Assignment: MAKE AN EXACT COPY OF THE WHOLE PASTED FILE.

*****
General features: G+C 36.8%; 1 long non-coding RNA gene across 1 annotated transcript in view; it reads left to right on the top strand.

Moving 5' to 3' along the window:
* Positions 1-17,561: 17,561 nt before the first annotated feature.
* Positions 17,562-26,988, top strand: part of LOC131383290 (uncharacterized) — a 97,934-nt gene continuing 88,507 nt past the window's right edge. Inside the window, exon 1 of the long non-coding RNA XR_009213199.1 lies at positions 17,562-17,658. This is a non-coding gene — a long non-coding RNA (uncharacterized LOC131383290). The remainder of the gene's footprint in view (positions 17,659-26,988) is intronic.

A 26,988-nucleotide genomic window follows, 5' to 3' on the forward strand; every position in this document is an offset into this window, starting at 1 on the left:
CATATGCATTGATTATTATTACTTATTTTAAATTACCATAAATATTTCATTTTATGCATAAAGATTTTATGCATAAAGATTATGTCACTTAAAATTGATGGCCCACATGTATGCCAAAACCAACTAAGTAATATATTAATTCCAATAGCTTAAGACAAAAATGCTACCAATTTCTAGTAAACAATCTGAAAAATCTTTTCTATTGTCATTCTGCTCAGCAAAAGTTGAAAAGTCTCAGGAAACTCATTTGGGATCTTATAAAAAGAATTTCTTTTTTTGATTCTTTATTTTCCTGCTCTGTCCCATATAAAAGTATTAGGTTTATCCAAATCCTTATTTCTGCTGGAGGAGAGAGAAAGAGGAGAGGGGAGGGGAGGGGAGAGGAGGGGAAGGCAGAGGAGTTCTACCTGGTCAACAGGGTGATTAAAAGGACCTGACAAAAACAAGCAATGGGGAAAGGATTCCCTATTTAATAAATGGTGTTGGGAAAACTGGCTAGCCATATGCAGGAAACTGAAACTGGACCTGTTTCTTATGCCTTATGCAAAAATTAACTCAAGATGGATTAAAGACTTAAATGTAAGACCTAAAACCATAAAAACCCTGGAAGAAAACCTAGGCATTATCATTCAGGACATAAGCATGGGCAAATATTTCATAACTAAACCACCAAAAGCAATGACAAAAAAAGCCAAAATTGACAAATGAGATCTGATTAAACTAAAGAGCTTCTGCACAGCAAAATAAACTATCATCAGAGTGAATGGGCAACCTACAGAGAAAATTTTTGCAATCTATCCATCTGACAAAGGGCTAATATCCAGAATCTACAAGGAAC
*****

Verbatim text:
General features: G+C 36.8%; 1 long non-coding RNA gene across 1 annotated transcript in view; it reads left to right on the top strand.

Moving 5' to 3' along the window:
* Positions 1-17,561: 17,561 nt before the first annotated feature.
* Positions 17,562-26,988, top strand: part of LOC131383290 (uncharacterized) — a 97,934-nt gene continuing 88,507 nt past the window's right edge. Inside the window, exon 1 of the long non-coding RNA XR_009213199.1 lies at positions 17,562-17,658. This is a non-coding gene — a long non-coding RNA (uncharacterized LOC131383290). The remainder of the gene's footprint in view (positions 17,659-26,988) is intronic.

A 26,988-nucleotide genomic window follows, 5' to 3' on the forward strand; every position in this document is an offset into this window, starting at 1 on the left:
CATATGCATTGATTATTATTACTTATTTTAAATTACCATAAATATTTCATTTTATGCATAAAGATTTTATGCATAAAGATTATGTCACTTAAAATTGATGGCCCACATGTATGCCAAAACCAACTAAGTAATATATTAATTCCAATAGCTTAAGACAAAAATGCTACCAATTTCTAGTAAACAATCTGAAAAATCTTTTCTATTGTCATTCTGCTCAGCAAAAGTTGAAAAGTCTCAGGAAACTCATTTGGGATCTTATAAAAAGAATTTCTTTTTTTGATTCTTTATTTTCCTGCTCTGTCCCATATAAAAGTATTAGGTTTATCCAAATCCTTATTTCTGCTGGAGGAGAGAGAAAGAGGAGAGGGGAGGGGAGGGGAGAGGAGGGGAAGGCAGAGGAGTTCTACCTGGTCAACAGGGTGATTAAAAGGACCTGACAAAAACAAGCAATGGGGAAAGGATTCCCTATTTAATAAATGGTGTTGGGAAAACTGGCTAGCCATATGCAGGAAACTGAAACTGGACCTGTTTCTTATGCCTTATGCAAAAATTAACTCAAGATGGATTAAAGACTTAAATGTAAGACCTAAAACCATAAAAACCCTGGAAGAAAACCTAGGCATTATCATTCAGGACATAAGCATGGGCAAATATTTCATAACTAAACCACCAAAAGCAATGACAAAAAAAGCCAAAATTGACAAATGAGATCTGATTAAACTAAAGAGCTTCTGCACAGCAAAATAAACTATCATCAGAGTGAATGGGCAACCTACAGAGAAAATTTTTGCAATCTATCCATCTGACAAAGGGCTAATATCCAGAATCTACAAGGAAC